The Dick Denniss Doctrine
When Newcastle was founded in 1801, known initially as the Coal Harbour Penal Settlement, the convicts found pieces of coal lying on the beaches. This beautiful black resource became the first export commodity of the fledgling NSW colony and ever since it has underpinned the Hunter Valley’s income and prosperity. Today coal mining represents 58 per cent of the economic output of the Singleton and Muswellbrook local government areas – the heart of the Hunter.
Think about that carefully. On average in every street, passing through every district, for three out of five homes, their contribution to GDP is through coal. Forty per cent of all jobs in Singleton are in coal mining. Thirty per cent in Muswellbrook. While most of this thermal coal is exported through the Port of Newcastle, the industry also brings new wealth and opportunities into the region. Each year, mining is responsible for two-thirds of the $5.8 billion worth of imports coming from the rest of Australia into Muswellbrook and Singleton. Seventy per cent of the jobs created by the region’s imports support the mining sector. Coal is a mighty job-generator. Without it the Hunter would be one big Centrelink office, an economic wasteland.
The Americans have a name for this kind of deindustrialisation: Rustbucket Regions, where the parents are unemployed and the kids are on drugs.So far, Australia has been able to avoid this phenomenon. But the Hunter, more than any other region, is at risk.It has a high concentration of the coal jobs that climate change activists like Malcolm Turnbull, Matt Kean, Jodi McKay, Anthony Albanese and Adam Bandt want to destroy with their Net Zero Carbon 2050 plans.
In his infamous letter from Point Piper to the NSW Planning Department trying to stop the Mount Pleasant Mine expansion because it (supposedly) affected his 2,700-acre country estate, ‘East Rossgole’, Malcolm Turnbull said there were 110,000 coal jobs in the Hunter Valley. Interviewed on ABC Radio, his natural habitat, Lord Malcolm said these coal miners could get new jobs breeding horses and making wine. It was arrogance and elitism on steroids. It continues a pattern of economic wreckage from the inner-Sydney, harbour-hugging Left. They have found a God-complex in thinking they can save the world by destroying the Hunter economy. ‘Diversification’ is their buzzword. But recent NSW government and university reports have found a best-case scenario of 6,000 new jobs replacing coal in the Hunter – leaving them 104,000 short. That’s one long Centrelink line.
Two unions, the ETU and AMWU, have been collecting their members’ fees to destroy their members’ jobs.They have formed a so-called Hunter Jobs Alliance (HJA) with LEAN, the Labor Environmental Action Network. This is a group of green activists who want to ban gas appliances in all Australian homes. The HJA is campaigning to end coal mining. Their ‘alternative jobs plan’ includes floating windmills off the coast of Newcastle and filling in disused coal pits to create new water-sports tourism in the Hunter. They must think the mine workers are as crazy as them.We have never seen acts of economic self-harm like it.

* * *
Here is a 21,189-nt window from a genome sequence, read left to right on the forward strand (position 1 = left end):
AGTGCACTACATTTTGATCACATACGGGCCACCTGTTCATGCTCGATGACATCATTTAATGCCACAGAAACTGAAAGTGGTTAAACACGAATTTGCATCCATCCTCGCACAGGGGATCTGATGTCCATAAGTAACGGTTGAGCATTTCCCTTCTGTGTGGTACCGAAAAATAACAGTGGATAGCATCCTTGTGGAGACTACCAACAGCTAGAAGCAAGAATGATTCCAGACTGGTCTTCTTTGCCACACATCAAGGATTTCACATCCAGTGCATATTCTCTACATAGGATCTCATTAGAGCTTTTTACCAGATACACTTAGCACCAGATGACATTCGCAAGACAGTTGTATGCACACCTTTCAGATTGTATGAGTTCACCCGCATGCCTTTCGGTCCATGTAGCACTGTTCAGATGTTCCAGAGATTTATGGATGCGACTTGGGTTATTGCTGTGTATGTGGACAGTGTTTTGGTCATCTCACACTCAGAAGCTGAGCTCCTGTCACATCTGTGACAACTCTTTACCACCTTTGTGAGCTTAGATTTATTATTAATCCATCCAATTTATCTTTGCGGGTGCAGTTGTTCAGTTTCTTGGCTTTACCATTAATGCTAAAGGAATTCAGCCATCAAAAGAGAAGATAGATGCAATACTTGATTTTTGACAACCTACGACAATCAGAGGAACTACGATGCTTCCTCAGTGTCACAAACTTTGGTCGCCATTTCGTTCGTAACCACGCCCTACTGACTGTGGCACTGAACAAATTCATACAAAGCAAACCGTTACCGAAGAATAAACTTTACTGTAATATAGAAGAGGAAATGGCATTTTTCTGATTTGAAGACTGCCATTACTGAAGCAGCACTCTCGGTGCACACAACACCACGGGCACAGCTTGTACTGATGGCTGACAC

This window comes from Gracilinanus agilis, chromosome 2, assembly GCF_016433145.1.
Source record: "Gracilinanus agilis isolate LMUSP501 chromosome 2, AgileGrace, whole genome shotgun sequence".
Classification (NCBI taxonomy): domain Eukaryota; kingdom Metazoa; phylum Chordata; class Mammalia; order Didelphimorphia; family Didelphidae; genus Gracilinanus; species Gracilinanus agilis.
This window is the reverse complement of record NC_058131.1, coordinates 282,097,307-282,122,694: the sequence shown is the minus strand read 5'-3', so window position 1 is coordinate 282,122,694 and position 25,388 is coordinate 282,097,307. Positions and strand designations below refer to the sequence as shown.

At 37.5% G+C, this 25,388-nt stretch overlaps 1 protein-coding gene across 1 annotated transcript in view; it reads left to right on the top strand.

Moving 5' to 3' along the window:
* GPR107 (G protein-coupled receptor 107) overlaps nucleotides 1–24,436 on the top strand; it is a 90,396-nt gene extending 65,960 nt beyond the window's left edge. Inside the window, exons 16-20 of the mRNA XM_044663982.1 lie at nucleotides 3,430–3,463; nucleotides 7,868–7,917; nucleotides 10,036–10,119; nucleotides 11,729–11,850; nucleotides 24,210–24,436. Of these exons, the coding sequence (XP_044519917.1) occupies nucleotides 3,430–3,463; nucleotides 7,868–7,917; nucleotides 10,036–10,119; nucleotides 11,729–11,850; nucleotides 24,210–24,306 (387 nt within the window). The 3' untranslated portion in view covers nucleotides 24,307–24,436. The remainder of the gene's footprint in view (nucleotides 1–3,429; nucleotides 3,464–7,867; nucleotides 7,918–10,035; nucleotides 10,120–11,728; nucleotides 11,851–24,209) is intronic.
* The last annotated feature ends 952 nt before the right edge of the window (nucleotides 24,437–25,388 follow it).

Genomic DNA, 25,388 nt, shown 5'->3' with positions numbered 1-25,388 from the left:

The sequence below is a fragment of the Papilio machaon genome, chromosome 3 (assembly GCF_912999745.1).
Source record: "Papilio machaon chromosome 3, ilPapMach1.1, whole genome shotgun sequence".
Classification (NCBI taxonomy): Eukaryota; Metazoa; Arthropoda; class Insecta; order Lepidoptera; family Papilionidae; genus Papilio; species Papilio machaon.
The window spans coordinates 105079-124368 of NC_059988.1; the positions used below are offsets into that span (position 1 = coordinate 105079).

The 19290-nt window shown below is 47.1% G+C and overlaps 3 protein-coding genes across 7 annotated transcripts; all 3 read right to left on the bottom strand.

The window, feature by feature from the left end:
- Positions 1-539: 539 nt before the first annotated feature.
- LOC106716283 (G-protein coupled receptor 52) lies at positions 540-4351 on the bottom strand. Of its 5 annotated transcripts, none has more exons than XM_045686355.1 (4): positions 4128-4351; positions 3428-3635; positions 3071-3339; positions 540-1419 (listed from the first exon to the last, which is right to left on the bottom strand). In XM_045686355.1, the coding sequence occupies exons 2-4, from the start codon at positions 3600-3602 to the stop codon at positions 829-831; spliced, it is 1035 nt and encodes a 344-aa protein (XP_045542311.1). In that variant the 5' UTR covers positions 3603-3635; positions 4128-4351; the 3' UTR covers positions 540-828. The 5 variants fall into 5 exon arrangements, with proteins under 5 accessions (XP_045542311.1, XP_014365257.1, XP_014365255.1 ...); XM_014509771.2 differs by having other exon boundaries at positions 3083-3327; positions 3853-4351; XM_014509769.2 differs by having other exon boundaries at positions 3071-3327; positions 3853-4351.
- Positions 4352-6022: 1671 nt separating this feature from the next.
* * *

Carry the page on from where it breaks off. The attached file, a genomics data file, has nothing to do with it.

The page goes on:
Adding to the left-wing God-complex, in 2015 Newcastle Council voted to divest itself of any investments in fossil fuel industries – even though the Newcastle Port’s coal-loaders remain the greatest generator of income and employment in the city. The University of Newcastle displays large advertising hoardings around the city, boasting of its conversion to 100 per cent renewables, even though government revenue from coal, gas and oil continues to fund the university’s existence.
Anti-coal voodoo-economics has no limit. Earlier this month, Richard Denniss, a former advisor to Bob Brown and Natasha Stott-Despoja, and supposedly an economist at the ANU and Australia Institute, developed a fresh new theory about the Hunter Valley. Writing on the Conversation website, Denniss argued that development applications for 11 new coal mines in the Upper Hunter signify a ‘struggling coal industry’. ‘The simple truth is building new coal mines,’ he opined, ‘will make matters worse, especially for workers.’
Let’s call it the Dick Denniss Doctrine: The more companies that want to invest in your industry, the worse it’s performing. One minute the climate change cult is saying coal has no future; the next, coal’s future is too bright. That too many investors want to put their money into mining, and somehow that’s a bad thing. Denniss is an example of what Peter Walsh called ‘the economic fairies at the bottom of the garden’. None of the leftist fairies can say what impact the destruction of Hunter Valley coal jobs will have on lowering global surface temperatures, mainly because the impact is so small it cannot be measured.
In reality, if there is a climate issue it’s a long way from Muswellbrook. Each year China digs out 4 billion tonnes of coal from its own land. The coal exported from the Port of Newcastle (the largest coal port in the southern hemisphere) is just 4 per cent of that total. The net impact of the Turnbull/Kean/Denniss madness is to export Australian jobs to China, while Xi Jinping continues to hold together the legitimacy of his authoritarian regime through mass mining and industrialisation. Talk of China going Net Zero Carbon in 2060 is pure fantasy – a propaganda exercise up there with ‘In China we have a good human rights record’ and ‘The virus did not start here’.
On top of 4 billion tonnes of coal mining, China also produces a billion tonnes of steel, using coking coal (200 times Australia’s annual output). If Turnbull and co. are worried about climate change, they need to take it up with their old buddy Xi, and leave our blue-collar workers alone.
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